How Organizational Psychology Can Help Your Call Center Coaching Program

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There is a rea­son why orga­ni­za­tional psy­chol­o­gists are often called in to help com­pa­nies restruc­ture work flows, advise on coach­ing prac­tices, and develop plans to help moti­vate and inspire employ­ees: It works. Some­times just rear­rang­ing sub­tle dif­fer­ences in cor­po­rate struc­tures and work­flows can have dra­matic effects on employee pro­duc­tiv­ity and morale. If your employ­ees are in need of an improved call cen­ter coach­ing pro­gram that helps them progress in their jobs, but you can’t afford to hire an orga­ni­za­tional psy­chol­o­gist, take note of some tried and true call cen­ter coach­ing tech­niques devel­oped by psy­chol­o­gists specif­i­cally for work envi­ron­ments like those found at call centers.

Let your employ­ees know that their work matters

Orga­ni­za­tional psy­chol­o­gists have found that when peo­ple feel their work mat­ters, they’re more inclined to work harder and less likely to feel burnout. Psy­chol­o­gists did a study with a call cen­ter that was tasked with rais­ing money for a uni­ver­sity. In a ran­dom­ized con­trolled exper­i­ment, some of the employ­ees heard a 5-minute speech from a schol­ar­ship stu­dent who had ben­e­fit­ted from the call cen­ter team’s fundrais­ing efforts. The other half of the call center’s employ­ees did not lis­ten to the student’s speech. The researchers found that those who had lis­tened to the speech improved their weekly time spent on the phone by 142% and increased the rev­enue they brought in by 171%. The researchers con­cluded that when the call cen­ter employ­ees could vis­i­bly see the impact of their work, and they felt like their job was more mean­ing­ful, they were more inclined to work harder.



For your call cen­ter coach­ing pro­gram, are you look­ing for ways to make work more mean­ing­ful for your employ­ees? Do they ever see a tan­gi­ble impact or are they able to per­son­ally have an inter­ac­tion with any of the cus­tomers they have helped? Con­sider find­ing ways to bring their cus­tomer ser­vice efforts to life – the more intrin­sic moti­va­tion your employ­ees feel from their work, the more likely it is that they’ll work harder.

Have your employ­ees work in teams. Small teams.

Call cen­ter teams are often large or divided based on the specifics of the job tasks. How­ever, for max­i­mum effec­tive­ness, within your larger teams, divide groups into even smaller teams – even if they do the same tasks. Orga­ni­za­tional psy­chol­o­gists have found that the smaller the team, the more account­abil­ity each indi­vid­ual takes for his or her actions. Why? Because peo­ple don’t worry about let­ting down “strangers,” or peo­ple not as famil­iar to them, but they do worry about let­ting down their friends. The smaller and tighter the group, the more peo­ple will be moti­vated to work for the good of the team. If you assign goals for your groups, and if you help fos­ter team-building among the groups, you will find that the indi­vid­u­als in the team will work harder for the good of the group and the organization’s goals because they are more moti­vated to work for peo­ple whom they are close to and who hold them accountable.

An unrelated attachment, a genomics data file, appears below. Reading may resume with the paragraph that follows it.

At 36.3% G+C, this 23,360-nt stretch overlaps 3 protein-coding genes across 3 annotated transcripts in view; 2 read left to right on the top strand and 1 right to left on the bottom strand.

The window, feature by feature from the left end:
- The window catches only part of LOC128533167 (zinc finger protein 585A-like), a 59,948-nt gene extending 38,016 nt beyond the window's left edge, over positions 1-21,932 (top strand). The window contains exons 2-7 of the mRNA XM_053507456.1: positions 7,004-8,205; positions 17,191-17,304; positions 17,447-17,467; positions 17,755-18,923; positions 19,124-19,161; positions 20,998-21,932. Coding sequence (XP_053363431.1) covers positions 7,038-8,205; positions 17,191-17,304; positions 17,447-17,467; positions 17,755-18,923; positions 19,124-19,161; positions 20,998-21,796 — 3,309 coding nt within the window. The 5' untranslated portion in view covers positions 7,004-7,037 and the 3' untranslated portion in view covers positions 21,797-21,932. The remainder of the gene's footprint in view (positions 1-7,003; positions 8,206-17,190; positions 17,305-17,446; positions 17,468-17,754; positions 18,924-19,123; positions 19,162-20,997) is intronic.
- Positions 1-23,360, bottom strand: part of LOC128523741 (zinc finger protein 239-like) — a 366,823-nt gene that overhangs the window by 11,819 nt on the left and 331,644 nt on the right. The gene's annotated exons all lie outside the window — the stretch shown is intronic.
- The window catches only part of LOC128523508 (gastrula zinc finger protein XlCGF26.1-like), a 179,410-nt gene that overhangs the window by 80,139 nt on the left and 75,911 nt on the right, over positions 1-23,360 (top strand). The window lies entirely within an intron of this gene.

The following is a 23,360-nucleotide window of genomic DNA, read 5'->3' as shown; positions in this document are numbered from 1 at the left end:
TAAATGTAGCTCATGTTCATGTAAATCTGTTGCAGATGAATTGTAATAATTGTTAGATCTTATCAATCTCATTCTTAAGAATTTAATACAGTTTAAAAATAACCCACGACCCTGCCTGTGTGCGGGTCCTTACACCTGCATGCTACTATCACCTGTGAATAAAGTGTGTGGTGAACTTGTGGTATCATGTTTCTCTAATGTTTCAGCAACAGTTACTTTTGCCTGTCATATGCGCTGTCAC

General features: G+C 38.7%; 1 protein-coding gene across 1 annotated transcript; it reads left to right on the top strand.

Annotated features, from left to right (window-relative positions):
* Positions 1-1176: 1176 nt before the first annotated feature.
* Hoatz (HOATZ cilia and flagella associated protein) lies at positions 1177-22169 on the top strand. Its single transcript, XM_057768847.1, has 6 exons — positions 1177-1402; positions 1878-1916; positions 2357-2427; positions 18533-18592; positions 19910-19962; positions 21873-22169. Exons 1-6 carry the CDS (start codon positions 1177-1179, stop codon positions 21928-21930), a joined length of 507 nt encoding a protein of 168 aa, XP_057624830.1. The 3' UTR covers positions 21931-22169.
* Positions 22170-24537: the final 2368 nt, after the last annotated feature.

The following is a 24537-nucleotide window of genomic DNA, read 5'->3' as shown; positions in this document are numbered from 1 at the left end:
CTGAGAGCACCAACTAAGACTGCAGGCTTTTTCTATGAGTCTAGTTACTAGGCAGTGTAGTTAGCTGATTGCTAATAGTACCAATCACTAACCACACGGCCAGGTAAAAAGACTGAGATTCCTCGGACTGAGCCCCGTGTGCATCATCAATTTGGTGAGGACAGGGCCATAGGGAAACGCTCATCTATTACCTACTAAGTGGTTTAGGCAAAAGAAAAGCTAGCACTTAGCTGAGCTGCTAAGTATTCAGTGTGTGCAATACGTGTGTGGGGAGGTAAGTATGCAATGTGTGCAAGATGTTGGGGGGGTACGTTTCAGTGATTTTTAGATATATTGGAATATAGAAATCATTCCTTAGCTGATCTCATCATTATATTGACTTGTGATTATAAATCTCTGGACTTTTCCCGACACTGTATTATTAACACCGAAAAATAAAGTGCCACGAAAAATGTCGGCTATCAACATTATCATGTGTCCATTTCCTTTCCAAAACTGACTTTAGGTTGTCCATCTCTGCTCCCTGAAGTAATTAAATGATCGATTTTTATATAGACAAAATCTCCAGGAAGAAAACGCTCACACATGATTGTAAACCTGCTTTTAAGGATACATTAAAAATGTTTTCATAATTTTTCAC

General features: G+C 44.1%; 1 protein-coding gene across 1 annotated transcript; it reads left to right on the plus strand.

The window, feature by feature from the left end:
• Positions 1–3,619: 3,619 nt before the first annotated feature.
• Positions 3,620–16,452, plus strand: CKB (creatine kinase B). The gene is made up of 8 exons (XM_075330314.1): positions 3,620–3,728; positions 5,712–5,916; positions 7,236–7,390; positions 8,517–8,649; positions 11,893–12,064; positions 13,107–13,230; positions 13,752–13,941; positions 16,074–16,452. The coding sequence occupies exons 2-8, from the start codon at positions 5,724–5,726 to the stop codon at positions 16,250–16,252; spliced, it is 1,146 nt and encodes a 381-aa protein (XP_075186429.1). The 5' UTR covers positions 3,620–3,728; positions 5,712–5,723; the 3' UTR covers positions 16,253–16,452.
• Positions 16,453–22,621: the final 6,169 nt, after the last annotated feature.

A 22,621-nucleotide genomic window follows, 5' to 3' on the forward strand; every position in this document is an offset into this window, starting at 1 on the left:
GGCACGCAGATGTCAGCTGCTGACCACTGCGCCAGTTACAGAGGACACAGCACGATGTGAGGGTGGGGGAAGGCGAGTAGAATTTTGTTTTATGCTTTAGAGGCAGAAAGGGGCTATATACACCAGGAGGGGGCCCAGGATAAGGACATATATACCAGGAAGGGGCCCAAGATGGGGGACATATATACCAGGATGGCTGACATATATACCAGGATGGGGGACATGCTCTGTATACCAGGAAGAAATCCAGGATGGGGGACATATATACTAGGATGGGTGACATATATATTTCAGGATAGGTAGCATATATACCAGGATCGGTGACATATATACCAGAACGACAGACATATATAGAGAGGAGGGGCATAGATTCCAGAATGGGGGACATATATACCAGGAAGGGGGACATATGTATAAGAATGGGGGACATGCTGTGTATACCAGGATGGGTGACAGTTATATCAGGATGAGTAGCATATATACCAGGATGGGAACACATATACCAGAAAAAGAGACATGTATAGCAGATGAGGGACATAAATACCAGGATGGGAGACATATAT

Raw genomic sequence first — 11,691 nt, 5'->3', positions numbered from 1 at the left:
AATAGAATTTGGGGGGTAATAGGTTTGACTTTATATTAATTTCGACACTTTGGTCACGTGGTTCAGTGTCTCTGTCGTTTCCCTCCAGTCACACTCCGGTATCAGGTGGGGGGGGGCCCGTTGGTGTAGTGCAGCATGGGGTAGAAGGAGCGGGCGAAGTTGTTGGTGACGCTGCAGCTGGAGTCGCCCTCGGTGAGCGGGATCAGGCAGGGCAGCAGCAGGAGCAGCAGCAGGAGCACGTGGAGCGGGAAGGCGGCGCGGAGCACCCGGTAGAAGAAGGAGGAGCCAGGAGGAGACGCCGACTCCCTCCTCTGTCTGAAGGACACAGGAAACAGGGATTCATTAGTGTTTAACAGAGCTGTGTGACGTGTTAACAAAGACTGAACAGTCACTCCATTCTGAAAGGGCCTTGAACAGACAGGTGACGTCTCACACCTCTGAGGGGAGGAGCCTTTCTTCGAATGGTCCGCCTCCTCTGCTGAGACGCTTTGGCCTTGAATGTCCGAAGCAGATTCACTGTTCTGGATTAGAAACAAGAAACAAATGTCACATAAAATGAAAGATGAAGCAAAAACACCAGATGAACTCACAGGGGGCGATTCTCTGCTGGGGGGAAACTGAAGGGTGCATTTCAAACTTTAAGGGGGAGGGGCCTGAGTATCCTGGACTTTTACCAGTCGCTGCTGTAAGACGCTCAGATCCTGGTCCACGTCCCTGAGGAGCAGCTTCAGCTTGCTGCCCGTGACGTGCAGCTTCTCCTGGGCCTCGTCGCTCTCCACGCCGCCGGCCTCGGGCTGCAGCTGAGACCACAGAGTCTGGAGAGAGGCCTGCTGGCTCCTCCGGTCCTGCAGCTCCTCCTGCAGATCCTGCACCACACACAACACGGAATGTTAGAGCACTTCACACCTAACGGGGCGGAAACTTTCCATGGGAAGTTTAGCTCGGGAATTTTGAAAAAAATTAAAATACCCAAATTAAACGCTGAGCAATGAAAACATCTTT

Use team-building exer­cises to strengthen the relationship

A final tip to strengthen your call cen­ter coach­ing pro­gram is to help inspire deeper friend­ships and trust between team mem­bers by cre­at­ing exer­cises that help them form deeper rela­tion­ships. One study found that in star­tups that had the low­est lev­els of fail­ure and the high­est chances of going for an IPO, the cul­tures had strong lev­els of com­mit­ment, and the employ­ees treated each other like fam­ily. When peo­ple respect and gen­uinely like those whom they work with, their social bonds help increase their pro­duc­tiv­ity.



An effec­tive call cen­ter coach­ing pro­gram focuses more on just the customers

Before you can expect your employ­ees to offer world-class cus­tomer ser­vice, you first must work on aspects of your com­pany cul­ture and work envi­ron­ment. Are your employ­ees intrin­si­cally moti­vated? What are their goals? Do they like the peo­ple whom they work with? Are they inspired to improve for the good of the group? How can you fos­ter deeper con­nec­tions? By tak­ing some tips from orga­ni­za­tional psy­chol­o­gists, you will find that by chang­ing your inter­nal dynam­ics, you will be trans­form­ing the out­ward dynam­ics, which trans­lates to a bet­ter expe­ri­ence for your cus­tomers.

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